White House says President Trump's Putin meeting is part of 'proud American tradition' of diplomacy


The White House is billing President Trump’s meeting with Russian President Vladimir Putin as part of a “proud American tradition” a day after he sided with the foreign leader over United States intelligence officials, who have asserted Russians interfered in the 2016 election.

In its daily newsletter, the White House doubled down on the President’s remarks in Helsinki, emphasizing his summit with Putin was “bold American Diplomacy.”

“Americans have no illusion when it come to Russia,” the White House Update continues. “President Trump directly addressed the issue of Russian interference in the U.S. elections with President Putin, and the Trump administration has implemented a wide range of tough sanctions on Russian individuals and entities.”

Trump during a wild joint press conference on Monday parted with his own intelligence community and blamed frosty relations between the United States and Russia on “both sides.” He also dismissed special counsel Robert Mueller’s collusion probe as a “disaster,” adding that he saw no reason why Moscow would get involved in the 2016 political election.

His remarks earned widespread rebuke from politicians and citizens across the political spectrum, though the White House newsletter did cite Kentucky Sen. Rand Paul to bolster their flowery version of Trump’s European trip — during which he criticized NATO and dubbed the European Union a “foe.”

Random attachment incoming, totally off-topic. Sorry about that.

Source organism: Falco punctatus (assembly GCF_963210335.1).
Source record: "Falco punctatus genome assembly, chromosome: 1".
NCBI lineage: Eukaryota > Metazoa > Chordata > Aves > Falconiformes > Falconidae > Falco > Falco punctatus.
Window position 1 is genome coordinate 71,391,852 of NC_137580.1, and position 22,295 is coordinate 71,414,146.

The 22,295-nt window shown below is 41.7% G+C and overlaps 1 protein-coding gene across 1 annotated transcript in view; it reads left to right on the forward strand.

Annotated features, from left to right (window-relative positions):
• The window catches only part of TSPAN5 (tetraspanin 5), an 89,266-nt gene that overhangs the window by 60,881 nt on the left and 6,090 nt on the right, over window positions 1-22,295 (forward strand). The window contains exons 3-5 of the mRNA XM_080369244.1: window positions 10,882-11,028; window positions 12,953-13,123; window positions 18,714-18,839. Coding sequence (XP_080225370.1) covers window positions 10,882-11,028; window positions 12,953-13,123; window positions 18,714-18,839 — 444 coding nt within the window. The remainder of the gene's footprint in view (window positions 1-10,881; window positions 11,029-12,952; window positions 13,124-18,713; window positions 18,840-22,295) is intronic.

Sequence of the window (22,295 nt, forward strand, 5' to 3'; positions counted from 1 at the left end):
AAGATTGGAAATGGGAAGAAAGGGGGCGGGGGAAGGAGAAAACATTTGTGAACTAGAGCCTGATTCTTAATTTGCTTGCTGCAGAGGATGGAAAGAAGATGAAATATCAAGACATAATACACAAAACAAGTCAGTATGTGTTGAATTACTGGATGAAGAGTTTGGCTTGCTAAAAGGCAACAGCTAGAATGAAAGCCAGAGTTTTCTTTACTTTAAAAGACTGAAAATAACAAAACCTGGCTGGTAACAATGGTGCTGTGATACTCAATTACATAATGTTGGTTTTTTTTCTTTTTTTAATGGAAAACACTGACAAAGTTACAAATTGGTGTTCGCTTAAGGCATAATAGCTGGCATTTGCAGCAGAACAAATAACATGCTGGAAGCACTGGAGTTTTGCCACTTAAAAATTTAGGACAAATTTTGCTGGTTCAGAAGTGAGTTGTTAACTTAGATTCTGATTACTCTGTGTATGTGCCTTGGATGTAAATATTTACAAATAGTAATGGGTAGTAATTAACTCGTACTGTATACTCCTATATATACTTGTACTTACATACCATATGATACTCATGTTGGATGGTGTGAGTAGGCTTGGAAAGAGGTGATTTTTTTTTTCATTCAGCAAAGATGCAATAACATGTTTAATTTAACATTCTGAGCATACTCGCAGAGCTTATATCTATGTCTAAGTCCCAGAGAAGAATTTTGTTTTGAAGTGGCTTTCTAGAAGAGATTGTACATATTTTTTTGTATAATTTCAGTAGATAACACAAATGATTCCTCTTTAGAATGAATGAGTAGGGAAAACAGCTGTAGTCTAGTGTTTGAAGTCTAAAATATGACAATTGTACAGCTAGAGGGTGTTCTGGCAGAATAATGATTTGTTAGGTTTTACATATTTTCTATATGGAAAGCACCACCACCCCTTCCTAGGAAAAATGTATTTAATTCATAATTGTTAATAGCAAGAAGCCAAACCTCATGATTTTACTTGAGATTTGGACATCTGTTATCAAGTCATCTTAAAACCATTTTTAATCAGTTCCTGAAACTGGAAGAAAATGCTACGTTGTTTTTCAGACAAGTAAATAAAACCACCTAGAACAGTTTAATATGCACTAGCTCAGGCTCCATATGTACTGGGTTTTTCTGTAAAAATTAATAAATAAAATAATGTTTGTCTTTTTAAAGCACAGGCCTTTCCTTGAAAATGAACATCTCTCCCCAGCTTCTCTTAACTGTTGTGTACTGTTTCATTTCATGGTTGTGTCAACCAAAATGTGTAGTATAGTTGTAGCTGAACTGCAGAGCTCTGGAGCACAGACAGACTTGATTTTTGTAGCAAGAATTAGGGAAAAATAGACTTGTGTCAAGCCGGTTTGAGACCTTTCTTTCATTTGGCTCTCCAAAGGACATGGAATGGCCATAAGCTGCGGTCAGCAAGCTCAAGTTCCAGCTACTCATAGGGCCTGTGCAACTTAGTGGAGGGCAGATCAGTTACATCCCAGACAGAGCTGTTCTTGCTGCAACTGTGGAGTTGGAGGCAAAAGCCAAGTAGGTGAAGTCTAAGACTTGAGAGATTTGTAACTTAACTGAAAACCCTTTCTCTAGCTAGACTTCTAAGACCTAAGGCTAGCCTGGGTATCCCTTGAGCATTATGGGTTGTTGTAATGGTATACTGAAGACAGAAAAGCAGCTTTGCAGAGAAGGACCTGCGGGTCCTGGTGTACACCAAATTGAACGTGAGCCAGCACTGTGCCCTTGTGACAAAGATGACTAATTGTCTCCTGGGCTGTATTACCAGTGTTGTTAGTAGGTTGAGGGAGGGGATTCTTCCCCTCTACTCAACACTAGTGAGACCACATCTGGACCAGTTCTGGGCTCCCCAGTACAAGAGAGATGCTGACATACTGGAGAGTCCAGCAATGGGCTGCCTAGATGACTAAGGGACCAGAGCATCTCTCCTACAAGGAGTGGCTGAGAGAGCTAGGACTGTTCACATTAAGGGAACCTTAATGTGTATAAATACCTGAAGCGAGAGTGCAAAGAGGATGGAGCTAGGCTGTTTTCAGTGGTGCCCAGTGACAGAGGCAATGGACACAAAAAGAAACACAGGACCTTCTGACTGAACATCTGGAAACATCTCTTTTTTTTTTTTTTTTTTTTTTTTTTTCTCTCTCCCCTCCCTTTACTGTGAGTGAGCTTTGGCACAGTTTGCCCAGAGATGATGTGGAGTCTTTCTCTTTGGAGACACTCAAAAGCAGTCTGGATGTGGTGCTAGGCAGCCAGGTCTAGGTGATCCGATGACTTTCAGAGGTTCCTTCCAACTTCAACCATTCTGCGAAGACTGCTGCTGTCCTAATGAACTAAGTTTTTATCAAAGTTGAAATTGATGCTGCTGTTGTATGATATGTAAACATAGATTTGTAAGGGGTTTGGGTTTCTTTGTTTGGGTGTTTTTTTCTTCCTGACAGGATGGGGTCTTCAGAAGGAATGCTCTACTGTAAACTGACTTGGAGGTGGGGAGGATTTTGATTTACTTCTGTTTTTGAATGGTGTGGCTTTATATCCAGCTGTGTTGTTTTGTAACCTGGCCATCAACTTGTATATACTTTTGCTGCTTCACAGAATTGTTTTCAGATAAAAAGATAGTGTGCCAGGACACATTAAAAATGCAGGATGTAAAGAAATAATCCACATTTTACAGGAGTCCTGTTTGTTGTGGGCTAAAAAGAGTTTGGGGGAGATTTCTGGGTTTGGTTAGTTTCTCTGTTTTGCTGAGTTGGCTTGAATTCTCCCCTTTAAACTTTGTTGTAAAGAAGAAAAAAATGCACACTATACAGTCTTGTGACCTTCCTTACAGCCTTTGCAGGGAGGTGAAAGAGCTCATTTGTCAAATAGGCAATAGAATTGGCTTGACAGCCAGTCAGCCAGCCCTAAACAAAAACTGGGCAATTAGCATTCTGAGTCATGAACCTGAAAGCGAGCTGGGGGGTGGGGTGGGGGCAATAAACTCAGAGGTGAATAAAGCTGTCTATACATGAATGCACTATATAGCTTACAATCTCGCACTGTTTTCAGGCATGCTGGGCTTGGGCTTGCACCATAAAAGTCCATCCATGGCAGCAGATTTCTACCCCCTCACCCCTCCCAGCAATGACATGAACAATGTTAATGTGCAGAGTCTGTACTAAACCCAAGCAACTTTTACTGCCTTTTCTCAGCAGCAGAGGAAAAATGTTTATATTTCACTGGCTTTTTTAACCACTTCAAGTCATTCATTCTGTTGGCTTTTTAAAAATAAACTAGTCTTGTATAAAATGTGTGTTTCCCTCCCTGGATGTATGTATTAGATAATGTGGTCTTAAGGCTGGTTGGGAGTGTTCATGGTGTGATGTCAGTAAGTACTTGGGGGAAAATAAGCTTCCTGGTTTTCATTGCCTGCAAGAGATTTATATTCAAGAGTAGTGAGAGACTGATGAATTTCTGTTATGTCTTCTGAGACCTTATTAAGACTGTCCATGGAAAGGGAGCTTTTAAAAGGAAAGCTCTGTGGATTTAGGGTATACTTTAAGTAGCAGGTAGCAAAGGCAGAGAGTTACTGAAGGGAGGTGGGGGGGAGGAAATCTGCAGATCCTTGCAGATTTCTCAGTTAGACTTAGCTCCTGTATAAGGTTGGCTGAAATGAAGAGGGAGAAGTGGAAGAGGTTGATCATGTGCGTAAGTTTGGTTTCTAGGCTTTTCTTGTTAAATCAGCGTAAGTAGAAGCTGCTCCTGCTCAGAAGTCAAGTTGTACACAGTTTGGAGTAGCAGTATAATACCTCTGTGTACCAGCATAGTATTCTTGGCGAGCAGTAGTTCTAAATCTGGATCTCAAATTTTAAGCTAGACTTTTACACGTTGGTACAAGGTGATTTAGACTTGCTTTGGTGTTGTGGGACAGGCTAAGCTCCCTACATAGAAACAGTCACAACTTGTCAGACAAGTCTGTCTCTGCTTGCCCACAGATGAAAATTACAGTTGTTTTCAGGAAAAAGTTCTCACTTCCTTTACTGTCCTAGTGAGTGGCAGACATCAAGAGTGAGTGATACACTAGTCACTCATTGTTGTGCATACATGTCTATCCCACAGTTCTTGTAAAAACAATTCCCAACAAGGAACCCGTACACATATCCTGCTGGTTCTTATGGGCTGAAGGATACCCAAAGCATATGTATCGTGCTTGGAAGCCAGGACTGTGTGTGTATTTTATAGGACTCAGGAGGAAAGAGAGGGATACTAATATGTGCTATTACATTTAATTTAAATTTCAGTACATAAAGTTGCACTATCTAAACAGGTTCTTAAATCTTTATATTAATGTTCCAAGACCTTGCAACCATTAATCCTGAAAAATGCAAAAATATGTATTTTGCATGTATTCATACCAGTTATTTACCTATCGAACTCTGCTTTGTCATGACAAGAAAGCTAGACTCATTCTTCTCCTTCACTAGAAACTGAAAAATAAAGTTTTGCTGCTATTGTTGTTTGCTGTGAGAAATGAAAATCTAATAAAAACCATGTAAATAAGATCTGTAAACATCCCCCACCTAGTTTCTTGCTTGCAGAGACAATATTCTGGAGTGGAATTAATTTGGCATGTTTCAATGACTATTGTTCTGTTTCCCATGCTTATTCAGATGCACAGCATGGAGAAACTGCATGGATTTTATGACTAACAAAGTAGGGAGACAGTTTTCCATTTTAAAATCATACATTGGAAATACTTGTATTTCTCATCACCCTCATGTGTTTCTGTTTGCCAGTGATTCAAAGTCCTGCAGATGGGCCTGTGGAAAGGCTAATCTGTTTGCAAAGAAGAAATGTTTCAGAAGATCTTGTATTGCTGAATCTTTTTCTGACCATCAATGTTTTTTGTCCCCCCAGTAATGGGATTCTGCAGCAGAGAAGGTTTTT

“Dialogue is especially important when hundreds of millions of lives are at stake, as is the case in relations between the United States and Russia,” he wrote for Politico. “So I applaud Trump for both chiding our NATO allies and greeting its expansion with skepticism, and I applaud him for sitting down with Putin.

Trump thanked Paul for his support in a string of defiant tweets, hitting back at the media and his growing list of critics.

“While I had a great meeting with NATO, raising vast amounts of money, I had an even better meeting with Vladimir Putin of Russia,” he wrote. “Sadly, it is not being reported that way — the fake news is going Crazy!”

Sen. Bob Corker, Republican chair of the Senate Foreign Relations committee, praised those on both sides of the aisle for speaking out against the President’s remarks. Trump “made us look like a pushover” he said, adding that Putin likely enjoyed celebratory caviar on his plane ride home.

“The dam is finally breaking. Thankfully,” Corker said in a tweet Tuesday morning. “As the president taxes Americans with tariffs, he pushes away our allies and further strengthens Putin. It is time for Congress to step up and take back our authorities.”

House Speaker Paul Ryan contradicted several of Trump’s Helsinki comments, saying that there is “no question that Russia interfered in our election and continues it attempts to undermine democracy here and around the world. This not just the finding of the American intelligence community but also the House Committee on Intelligence.”

One of Ryan’s predecessors, former speaker Newt Gingrich called on Trump to “clarify his statements in Helsinki on our intelligence system and Putin.”

He continued: “It is the most serious mistake of his presidency and must be corrected — immediately.”

And Sen. John McCain, one Trump’s most vocal Republican critics, described the remarks as “one of the most disgraceful performances by an American President.”